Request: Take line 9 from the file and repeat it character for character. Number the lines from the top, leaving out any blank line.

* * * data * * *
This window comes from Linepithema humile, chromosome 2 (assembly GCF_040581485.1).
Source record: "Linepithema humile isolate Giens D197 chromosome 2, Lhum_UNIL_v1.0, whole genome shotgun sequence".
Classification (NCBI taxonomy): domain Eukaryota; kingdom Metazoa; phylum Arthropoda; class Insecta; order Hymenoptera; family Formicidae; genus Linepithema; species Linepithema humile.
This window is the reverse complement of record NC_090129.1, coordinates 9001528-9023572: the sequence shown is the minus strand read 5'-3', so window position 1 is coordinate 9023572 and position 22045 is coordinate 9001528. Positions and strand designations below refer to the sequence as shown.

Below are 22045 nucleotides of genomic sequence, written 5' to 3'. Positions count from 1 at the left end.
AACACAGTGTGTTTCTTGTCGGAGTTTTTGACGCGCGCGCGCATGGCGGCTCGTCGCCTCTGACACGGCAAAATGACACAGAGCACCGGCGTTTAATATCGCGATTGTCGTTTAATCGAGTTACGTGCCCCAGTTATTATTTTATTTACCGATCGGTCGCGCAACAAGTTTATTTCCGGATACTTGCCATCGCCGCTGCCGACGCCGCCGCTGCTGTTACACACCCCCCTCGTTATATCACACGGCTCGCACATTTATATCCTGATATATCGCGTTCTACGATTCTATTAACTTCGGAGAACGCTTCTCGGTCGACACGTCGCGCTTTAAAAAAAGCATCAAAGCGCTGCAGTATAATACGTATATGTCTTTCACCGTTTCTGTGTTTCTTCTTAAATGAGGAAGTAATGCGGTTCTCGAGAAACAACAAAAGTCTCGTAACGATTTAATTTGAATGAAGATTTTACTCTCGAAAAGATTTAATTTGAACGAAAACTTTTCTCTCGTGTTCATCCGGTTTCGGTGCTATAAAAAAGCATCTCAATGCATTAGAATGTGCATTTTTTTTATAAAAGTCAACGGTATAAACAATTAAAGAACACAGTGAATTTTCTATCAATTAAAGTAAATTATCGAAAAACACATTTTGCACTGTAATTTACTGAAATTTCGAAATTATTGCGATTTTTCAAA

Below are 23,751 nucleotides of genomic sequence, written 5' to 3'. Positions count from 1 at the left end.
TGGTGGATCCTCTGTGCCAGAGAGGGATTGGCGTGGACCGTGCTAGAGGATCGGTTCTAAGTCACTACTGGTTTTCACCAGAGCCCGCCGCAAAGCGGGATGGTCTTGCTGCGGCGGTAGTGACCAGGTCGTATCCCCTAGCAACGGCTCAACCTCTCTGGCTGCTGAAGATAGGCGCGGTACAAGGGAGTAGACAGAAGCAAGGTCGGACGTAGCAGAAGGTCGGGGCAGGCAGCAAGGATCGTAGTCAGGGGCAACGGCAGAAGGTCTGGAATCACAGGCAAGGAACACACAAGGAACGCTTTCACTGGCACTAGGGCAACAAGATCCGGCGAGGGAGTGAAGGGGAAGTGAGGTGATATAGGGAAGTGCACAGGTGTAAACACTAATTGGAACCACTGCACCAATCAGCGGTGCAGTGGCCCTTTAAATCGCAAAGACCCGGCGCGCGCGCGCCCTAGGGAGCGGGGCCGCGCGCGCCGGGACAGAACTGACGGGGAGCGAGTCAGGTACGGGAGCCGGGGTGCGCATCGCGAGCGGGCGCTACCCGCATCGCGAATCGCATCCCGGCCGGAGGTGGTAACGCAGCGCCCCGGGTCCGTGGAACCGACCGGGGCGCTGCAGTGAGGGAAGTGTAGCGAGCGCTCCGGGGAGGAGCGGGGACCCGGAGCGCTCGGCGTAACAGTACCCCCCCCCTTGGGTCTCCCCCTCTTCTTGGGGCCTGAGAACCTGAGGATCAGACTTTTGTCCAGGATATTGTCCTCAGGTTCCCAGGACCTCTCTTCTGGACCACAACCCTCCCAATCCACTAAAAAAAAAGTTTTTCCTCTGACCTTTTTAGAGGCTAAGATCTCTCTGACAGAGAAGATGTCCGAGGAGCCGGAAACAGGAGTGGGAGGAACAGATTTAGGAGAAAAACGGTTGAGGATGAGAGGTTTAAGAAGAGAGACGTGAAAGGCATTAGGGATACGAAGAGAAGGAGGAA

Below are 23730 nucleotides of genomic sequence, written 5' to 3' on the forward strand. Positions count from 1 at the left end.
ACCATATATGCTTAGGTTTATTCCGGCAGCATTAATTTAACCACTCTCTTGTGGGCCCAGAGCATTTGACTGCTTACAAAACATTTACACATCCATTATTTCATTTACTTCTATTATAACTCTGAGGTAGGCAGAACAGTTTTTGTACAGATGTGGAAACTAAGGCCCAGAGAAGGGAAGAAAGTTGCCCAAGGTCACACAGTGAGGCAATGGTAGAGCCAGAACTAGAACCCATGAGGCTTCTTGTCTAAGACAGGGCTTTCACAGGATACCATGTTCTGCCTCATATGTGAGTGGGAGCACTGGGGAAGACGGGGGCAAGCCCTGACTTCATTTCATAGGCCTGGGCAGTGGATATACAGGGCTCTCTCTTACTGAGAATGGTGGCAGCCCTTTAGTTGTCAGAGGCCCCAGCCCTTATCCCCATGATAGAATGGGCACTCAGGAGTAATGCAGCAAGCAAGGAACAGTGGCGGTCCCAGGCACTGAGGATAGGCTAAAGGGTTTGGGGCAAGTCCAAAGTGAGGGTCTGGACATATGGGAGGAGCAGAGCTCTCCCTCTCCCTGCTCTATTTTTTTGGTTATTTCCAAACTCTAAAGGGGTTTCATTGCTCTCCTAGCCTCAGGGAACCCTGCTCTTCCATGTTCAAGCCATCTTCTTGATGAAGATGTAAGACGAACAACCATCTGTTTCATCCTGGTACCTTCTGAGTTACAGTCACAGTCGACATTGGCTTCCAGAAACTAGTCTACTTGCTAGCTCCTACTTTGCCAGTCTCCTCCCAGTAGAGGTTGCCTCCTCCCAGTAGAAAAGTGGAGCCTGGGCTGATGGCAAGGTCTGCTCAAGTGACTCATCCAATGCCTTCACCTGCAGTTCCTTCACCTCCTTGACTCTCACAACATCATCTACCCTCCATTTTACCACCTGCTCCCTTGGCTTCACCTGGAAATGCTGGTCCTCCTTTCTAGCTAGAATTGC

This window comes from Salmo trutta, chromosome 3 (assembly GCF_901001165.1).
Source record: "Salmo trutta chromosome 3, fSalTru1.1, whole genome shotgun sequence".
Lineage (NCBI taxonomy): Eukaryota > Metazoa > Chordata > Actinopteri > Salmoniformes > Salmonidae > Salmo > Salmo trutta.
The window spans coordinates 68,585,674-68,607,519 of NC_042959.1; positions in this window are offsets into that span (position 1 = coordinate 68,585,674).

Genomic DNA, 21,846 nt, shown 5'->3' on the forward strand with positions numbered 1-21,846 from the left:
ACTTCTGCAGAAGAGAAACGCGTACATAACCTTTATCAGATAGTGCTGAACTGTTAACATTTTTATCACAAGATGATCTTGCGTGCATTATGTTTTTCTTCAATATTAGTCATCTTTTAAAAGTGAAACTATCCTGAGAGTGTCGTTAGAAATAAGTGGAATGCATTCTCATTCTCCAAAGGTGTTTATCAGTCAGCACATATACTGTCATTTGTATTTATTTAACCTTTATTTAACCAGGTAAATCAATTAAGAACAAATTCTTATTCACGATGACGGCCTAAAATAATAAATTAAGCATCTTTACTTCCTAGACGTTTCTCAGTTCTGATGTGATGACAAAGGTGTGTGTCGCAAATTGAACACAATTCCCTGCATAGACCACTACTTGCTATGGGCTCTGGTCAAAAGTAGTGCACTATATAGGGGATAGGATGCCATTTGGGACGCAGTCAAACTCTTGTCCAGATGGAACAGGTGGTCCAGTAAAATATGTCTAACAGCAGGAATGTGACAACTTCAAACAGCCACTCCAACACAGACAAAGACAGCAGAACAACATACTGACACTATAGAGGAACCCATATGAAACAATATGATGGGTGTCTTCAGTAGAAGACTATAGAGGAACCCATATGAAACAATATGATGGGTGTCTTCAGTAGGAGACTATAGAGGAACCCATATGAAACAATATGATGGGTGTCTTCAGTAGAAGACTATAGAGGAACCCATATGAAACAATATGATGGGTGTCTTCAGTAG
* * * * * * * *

Below are 23730 nucleotides of genomic sequence, written 5' to 3' on the forward strand. Positions count from 1 at the left end.